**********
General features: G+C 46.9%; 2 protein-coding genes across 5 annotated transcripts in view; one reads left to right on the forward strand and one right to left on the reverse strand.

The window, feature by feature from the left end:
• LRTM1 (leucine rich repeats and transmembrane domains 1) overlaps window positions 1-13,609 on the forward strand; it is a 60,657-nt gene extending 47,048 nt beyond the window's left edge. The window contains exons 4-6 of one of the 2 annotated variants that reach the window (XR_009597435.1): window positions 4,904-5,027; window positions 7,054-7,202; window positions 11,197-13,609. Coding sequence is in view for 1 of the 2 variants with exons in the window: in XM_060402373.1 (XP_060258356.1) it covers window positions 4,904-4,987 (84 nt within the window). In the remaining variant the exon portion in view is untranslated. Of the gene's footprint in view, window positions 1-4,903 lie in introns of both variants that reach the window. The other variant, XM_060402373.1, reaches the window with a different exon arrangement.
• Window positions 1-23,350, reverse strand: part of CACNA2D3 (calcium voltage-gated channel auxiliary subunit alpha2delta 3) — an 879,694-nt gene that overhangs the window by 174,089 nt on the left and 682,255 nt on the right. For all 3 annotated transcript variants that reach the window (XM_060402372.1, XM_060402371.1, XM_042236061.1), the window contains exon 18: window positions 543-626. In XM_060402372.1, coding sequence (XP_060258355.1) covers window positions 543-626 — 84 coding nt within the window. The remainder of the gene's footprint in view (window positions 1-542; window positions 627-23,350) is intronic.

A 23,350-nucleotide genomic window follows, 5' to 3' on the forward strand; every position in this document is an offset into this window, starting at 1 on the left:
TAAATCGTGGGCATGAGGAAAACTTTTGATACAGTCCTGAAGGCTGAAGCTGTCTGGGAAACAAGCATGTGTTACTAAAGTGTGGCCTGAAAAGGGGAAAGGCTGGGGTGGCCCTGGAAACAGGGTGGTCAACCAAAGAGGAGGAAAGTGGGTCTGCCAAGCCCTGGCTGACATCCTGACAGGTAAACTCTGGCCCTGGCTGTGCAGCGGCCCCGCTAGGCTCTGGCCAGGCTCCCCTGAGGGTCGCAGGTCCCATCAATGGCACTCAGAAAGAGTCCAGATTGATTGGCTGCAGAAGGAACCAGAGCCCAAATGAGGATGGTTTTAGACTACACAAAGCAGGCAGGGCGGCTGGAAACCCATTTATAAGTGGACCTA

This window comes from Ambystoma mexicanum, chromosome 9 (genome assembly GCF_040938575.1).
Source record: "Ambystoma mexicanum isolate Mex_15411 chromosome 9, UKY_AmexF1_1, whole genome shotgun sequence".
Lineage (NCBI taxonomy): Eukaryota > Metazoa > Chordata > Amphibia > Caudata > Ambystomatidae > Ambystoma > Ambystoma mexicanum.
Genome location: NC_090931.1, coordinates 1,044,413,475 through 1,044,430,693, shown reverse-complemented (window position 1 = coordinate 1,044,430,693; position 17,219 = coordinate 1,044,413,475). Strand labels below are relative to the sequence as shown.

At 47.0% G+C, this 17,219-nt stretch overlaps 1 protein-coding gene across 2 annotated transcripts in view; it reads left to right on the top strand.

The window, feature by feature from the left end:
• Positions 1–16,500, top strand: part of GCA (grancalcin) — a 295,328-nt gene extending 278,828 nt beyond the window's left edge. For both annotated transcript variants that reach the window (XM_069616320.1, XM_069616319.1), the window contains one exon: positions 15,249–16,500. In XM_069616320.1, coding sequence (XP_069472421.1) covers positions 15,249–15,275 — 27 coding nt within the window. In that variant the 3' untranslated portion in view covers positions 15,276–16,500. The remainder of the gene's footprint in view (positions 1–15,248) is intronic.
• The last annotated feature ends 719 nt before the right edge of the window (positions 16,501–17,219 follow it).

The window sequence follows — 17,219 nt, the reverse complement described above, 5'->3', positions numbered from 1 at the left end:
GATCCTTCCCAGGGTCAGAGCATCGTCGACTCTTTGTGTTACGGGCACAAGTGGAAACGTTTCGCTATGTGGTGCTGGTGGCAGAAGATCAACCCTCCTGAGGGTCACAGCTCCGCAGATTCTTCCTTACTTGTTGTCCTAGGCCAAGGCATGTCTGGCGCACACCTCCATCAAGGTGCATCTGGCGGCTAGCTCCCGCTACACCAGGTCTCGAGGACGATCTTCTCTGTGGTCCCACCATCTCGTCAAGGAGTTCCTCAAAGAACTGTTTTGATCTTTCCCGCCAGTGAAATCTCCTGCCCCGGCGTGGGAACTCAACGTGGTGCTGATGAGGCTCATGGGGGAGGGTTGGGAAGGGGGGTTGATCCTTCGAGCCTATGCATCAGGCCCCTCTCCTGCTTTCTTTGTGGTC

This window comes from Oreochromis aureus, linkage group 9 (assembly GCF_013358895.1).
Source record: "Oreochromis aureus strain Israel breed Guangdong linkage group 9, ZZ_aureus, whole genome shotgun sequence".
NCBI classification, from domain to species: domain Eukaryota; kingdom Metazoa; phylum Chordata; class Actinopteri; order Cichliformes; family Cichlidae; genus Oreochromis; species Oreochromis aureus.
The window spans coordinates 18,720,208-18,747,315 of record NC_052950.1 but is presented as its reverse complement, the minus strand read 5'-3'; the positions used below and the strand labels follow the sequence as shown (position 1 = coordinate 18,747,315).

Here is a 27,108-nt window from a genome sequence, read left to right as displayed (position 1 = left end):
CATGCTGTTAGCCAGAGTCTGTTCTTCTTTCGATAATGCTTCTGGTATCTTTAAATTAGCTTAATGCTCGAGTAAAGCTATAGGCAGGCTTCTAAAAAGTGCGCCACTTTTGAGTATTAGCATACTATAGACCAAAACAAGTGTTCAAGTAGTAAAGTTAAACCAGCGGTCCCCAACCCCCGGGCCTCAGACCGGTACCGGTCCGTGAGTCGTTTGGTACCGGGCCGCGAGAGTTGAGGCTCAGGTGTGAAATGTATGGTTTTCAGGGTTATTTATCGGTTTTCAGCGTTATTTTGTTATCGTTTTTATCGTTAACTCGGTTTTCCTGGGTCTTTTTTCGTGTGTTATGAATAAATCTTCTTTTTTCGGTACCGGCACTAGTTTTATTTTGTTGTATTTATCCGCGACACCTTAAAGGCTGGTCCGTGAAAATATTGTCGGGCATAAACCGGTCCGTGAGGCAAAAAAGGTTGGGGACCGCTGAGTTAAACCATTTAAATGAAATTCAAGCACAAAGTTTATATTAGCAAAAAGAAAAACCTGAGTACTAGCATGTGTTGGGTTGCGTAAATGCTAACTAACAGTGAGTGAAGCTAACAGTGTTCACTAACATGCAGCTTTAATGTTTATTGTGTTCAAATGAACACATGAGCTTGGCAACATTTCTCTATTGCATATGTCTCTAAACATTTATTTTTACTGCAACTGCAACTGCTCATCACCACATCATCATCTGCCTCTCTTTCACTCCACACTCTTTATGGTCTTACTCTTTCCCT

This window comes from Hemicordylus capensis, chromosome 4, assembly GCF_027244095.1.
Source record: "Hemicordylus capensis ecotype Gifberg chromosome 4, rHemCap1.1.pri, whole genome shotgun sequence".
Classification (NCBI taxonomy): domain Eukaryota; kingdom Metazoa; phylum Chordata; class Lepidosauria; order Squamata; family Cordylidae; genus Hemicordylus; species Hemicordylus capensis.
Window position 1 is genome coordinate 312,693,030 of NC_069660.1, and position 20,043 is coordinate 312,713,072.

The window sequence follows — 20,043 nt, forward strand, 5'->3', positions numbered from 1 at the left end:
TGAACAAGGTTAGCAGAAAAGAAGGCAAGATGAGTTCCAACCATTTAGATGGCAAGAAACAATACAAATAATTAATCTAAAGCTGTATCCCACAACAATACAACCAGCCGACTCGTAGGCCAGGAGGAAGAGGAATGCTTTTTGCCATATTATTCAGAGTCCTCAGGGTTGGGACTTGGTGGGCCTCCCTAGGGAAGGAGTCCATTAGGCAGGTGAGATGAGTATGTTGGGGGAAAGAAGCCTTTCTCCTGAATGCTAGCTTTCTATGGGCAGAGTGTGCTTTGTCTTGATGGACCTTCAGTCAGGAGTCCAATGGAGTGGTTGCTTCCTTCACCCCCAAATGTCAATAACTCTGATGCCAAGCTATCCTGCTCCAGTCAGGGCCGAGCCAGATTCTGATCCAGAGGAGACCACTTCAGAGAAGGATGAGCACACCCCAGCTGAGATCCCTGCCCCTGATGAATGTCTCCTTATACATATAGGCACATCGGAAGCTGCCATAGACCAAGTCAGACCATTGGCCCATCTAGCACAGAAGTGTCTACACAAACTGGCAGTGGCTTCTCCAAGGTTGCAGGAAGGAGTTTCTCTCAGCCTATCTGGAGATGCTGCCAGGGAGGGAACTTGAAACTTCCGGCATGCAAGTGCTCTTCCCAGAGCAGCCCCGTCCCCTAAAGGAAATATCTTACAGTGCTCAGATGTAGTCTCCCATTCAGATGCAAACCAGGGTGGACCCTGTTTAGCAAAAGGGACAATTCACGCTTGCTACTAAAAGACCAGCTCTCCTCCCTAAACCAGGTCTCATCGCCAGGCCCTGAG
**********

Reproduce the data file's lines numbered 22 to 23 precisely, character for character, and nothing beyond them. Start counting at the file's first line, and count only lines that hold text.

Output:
CATGCTGTTAGCCAGAGTCTGTTCTTCTTTCGATAATGCTTCTGGTATCTTTAAATTAGCTTAATGCTCGAGTAAAGCTATAGGCAGGCTTCTAAAAAGTGCGCCACTTTTGAGTATTAGCATACTATAGACCAAAACAAGTGTTCAAGTAGTAAAGTTAAACCAGCGGTCCCCAACCCCCGGGCCTCAGACCGGTACCGGTCCGTGAGTCGTTTGGTACCGGGCCGCGAGAGTTGAGGCTCAGGTGTGAAATGTATGGTTTTCAGGGTTATTTATCGGTTTTCAGCGTTATTTTGTTATCGTTTTTATCGTTAACTCGGTTTTCCTGGGTCTTTTTTCGTGTGTTATGAATAAATCTTCTTTTTTCGGTACCGGCACTAGTTTTATTTTGTTGTATTTATCCGCGACACCTTAAAGGCTGGTCCGTGAAAATATTGTCGGGCATAAACCGGTCCGTGAGGCAAAAAAGGTTGGGGACCGCTGAGTTAAACCATTTAAATGAAATTCAAGCACAAAGTTTATATTAGCAAAAAGAAAAACCTGAGTACTAGCATGTGTTGGGTTGCGTAAATGCTAACTAACAGTGAGTGAAGCTAACAGTGTTCACTAACATGCAGCTTTAATGTTTATTGTGTTCAAATGAACACATGAGCTTGGCAACATTTCTCTATTGCATATGTCTCTAAACATTTATTTTTACTGCAACTGCAACTGCTCATCACCACATCATCATCTGCCTCTCTTTCACTCCACACTCTTTATGGTCTTACTCTTTCCCT

This window comes from Hemicordylus capensis, chromosome 4, assembly GCF_027244095.1.